Earlier in the year I made a promise that I'd get through more rodents here at Tet Zoo. Rodents, you see, divide people like no other group of tetrapods.
Anyone who knows anything about Mesozoic dinosaurs will be - or certainly should be - familiar with the fact that our view of what these animals looked like in life has changed substantially within the last several decades...
Today I'd like to focus on passerine birds again, and this time on a group that I don't think I've ever blogged about before: the certhioids.
Welcome to another of my articles on passerines from the peripheries. As before, the idea here is that we're looking at passerine bird groups as seen `from the fringes' - from an obscure, maritime archipelago on the eastern fringes of the North Atlantic, far from the places where these birds underwent most of their evolution [...]..
I've just returned from LonCon3, the 72nd World Science Fiction Convention, held at the enormous ExCel Exhibition Centre in east London. Yeah, I know, sci-fi isn't exactly a normal part of the Tet Zoo remit but, on this occasion, there really is overlap since I was there for a set of special Speculative Biology talks [...]..
Today I want to talk more about passerines, and I know that this will make you happy. In particular: TITS!! Tits of several species are ubiquitous here in Europe.
A series of meetings meant that I found myself in London’s Natural History Museum yesterday, and with my friends and Tet Zoo supporters Dan and Felix Bridel (great t-shirt, Felix) I spent a while gawping at the always fascinating life-sized Blue whale Balaenoptera musculus model that hangs in the Mammal Hall...
Every now and again I make an effort to get through a little bit more of passerine bird diversity (see the list of articles below for previous efforts).
Some time round about 165 million years ago, the group of small, feathered dinosaurs that we call birds evolved from within the theropod radiation (theropods are the so-called `predatory dinosaurs': the great group that includes animals like Tyrannosaurus and Velociraptor as well as the birds)...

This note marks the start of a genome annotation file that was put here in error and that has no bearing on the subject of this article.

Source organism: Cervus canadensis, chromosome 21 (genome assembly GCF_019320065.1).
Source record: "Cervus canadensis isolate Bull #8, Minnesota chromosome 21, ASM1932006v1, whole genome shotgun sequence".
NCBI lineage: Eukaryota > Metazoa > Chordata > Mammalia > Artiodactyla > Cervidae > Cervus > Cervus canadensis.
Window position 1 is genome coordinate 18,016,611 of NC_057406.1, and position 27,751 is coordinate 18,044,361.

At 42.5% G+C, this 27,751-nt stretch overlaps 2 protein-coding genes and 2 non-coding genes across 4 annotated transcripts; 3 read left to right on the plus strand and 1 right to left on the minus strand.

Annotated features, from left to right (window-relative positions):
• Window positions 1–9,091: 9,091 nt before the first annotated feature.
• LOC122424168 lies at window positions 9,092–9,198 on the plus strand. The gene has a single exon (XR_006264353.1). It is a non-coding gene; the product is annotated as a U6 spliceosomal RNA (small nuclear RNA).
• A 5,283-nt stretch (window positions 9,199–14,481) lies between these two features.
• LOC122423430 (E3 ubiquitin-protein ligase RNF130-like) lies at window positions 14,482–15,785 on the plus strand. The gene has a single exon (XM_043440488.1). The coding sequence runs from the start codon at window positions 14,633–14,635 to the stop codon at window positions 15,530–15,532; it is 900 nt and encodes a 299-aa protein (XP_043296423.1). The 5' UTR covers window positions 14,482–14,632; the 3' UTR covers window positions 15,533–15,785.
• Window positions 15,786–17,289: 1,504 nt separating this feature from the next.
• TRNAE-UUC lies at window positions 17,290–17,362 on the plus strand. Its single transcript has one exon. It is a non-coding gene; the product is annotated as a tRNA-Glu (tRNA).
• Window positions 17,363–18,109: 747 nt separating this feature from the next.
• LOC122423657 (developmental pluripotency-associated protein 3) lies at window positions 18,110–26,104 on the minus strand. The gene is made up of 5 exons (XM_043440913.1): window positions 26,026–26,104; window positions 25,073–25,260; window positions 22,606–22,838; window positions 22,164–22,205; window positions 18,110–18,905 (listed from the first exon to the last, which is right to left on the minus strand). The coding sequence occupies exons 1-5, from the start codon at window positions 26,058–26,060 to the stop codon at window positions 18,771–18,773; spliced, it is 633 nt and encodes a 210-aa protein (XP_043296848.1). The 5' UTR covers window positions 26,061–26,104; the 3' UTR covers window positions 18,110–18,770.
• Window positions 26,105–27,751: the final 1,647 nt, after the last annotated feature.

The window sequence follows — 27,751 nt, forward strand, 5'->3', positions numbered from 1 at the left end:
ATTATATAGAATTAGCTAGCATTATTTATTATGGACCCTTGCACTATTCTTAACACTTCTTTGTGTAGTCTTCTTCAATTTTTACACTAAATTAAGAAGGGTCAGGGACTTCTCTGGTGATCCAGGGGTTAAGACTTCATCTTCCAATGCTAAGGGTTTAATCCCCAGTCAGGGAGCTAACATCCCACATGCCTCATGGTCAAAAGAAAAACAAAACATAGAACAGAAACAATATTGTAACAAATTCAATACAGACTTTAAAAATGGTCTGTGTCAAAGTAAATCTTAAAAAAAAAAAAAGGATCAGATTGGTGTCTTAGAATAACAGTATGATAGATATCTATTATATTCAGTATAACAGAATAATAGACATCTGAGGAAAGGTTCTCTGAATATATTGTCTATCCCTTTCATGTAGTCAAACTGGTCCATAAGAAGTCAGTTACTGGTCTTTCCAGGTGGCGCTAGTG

The event you've all been waiting for is here: Simbirskiasaurus and Pervushovisaurus have been resurrected, and we're all wondering what the hell's going on with their absurd, complex nostrils...
STAFFBehind the scenes at Scientific AmericanRead
Anecdotes from the Archive
Anthropology in Practice
Exploring the human condition.Read
Insights into intelligence, creativity, personality, and well-beingRead
Everything you always wanted to know about raising science-literate kidsRead
Critical views of science in the newsRead
Dark Star Diaries
Explore the science behind the dog in your bedRead
News and research about endangered species from around the worldRead
Eye of the Storm
The Science Behind Extreme WeatherRead
Frontiers for Young Minds
Science by and for kids ages 8-15Read
Commentary invited by editors of Scientific AmericanRead
Climate science in a changing worldRead
Illusions, Delusions, and Everyday DeceptionsRead
Discussion and news about planets, exoplanets, and astrobiologyRead
Opinion, arguments & analyses from guest experts and from the editors of Scientific AmericanRead
Roots of Unity
Mathematics: learning it, doing it, celebrating it.Read
Adventures in the good science of rock-breaking.Read
STAFFIllustrating science since 1845Read
STAFFA science blog, sans blagueRead
The Artful Amoeba
A Blog About the Weird Wonderfulness of Life on EarthRead
Exploring and celebrating diversity in science.Read